Book covers



Price: £8.99 



It cannot be easy creating subtle covers for a novel about a zombie apocalypse but Red Rattle Books have managed it for the latest novel by Jack Swift.  There is not a zombie in sight in the cover image but the inference is clear.  We have another transformational plague.  In his previous novel Cool Blood Walk, Jack Swift revealed he was just as interested in the relationships in a wounded working class Yorkshire family as the encounters with vampires.   The book was addictive and evidence that Swift knows how to balance horror action and the tension that exists in relationships between men and women.

The same balance and readability is maintained in Slow Lump Jump.   The book begins with a raid in a seaside town that leads to an encounter with the slow lumps.  These creatures are brain eaters like zombies but they are also capable of thought.  The surviving humans have also become accustomed to how the slow lumps look.  This allows Jack Swift to add sexual twists to the already complex relations that will develop between Mavis, Mike and his wife Ann.   A good horror novel should provide shocks.  The shocks in Slow Lump Jump are not dependent on gore but twisted notions that readers may not wish to think about late at night.  To say more will mean leaving spoilers. 

As in Cool Blood Walk, there is a curiosity from Jack Swift about alliances, how and why they are formed and the ease with which they shift between individuals when circumstances change or events happen.  Slow Lump Jump has the familiar zombie ingredient of a trek across a hostile landscape but the journey zigzags.  Friendships are redefined and explored, and by the end of the book any destination feels like a mirage.  The journey leads to surprises and a finale that is shaped by the individual we do not expect to dominate or lead.  Survival in Slow Lump Jump is random but even those who survive may not prevail.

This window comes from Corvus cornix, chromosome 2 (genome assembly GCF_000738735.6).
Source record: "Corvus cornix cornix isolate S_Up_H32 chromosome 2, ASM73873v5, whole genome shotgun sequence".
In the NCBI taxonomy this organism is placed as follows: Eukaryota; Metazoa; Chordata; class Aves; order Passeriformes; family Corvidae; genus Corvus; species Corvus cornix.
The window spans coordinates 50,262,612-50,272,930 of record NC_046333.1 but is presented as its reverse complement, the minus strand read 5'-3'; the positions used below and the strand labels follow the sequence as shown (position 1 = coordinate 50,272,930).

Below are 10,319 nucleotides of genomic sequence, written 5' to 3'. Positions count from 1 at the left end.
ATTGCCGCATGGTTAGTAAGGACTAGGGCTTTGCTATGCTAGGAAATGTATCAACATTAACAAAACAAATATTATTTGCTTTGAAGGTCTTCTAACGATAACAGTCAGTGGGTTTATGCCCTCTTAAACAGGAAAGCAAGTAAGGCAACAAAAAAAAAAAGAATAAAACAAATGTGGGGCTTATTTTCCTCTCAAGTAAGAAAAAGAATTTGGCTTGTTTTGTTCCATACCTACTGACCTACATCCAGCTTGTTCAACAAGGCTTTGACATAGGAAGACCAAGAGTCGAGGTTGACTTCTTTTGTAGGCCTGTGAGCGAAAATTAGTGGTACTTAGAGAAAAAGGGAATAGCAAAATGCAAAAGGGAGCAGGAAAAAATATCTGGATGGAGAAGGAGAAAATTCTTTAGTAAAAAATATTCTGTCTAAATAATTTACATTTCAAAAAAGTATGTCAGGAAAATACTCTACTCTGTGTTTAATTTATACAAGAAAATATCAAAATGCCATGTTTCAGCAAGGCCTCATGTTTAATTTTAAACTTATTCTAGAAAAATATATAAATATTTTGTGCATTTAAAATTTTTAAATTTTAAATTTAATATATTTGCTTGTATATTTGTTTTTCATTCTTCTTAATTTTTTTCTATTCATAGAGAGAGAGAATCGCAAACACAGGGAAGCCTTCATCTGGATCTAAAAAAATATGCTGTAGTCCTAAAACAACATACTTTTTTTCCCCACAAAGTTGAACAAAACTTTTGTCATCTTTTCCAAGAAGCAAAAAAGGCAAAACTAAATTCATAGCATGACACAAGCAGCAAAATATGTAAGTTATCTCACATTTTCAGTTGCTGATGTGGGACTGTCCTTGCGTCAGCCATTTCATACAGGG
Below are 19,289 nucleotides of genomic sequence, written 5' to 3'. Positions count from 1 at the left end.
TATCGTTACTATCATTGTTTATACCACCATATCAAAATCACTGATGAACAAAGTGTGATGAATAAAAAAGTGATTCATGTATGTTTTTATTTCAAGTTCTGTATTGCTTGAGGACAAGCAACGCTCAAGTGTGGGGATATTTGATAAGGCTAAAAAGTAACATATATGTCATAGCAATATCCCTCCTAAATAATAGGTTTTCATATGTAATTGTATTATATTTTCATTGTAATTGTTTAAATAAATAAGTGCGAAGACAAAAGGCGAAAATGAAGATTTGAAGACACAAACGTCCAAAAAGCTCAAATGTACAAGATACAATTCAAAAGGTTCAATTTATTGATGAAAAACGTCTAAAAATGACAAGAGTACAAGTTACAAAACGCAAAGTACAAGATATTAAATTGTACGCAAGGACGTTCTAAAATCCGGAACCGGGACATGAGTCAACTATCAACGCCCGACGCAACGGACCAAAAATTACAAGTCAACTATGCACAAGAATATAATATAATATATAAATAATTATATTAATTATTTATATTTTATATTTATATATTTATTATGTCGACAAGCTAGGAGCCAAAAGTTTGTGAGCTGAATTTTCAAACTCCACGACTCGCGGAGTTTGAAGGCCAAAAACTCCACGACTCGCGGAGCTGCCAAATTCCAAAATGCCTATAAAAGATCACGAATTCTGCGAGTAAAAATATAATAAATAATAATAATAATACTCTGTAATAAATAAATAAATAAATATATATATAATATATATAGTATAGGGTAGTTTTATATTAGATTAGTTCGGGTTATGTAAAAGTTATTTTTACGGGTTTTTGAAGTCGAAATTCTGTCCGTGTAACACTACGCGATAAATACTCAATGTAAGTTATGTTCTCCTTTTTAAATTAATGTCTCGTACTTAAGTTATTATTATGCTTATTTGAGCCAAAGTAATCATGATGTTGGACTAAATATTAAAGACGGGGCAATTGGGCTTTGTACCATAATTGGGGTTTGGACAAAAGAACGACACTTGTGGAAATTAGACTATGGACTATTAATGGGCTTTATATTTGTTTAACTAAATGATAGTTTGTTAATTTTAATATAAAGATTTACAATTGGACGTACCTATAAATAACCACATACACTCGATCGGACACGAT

Jack Swift has a minimalist approach to writing.  He is not afraid to lean on dialogue to progress a scene.  He can also, though, handle the several ambitious set pieces that define the novel.  The skirmish between the bandits and the Army at the Roman ruins on a cold snowy day is packed with incident.  There is also a fabulous battle between the gang of human scavengers and the slow lumps.   Not only does Swift imagine the battles but he also explains well the consequences of conflict, the routine but demanding aftermath.  There is also an interesting torture scene that involves waterboarding. 

The relationship between the humans and the slow lumps is very different to what normally exists in zombie fiction.  The physical nature of the slow slumps makes the book essential reading.  Tempting though it is, it cannot be revealed in a book review.  Instead, what can be stressed are the surprises, the odd human reactions to the apocalypse and the sense of a previous world that is not just being reinvented but sought. 


By Irene Folkers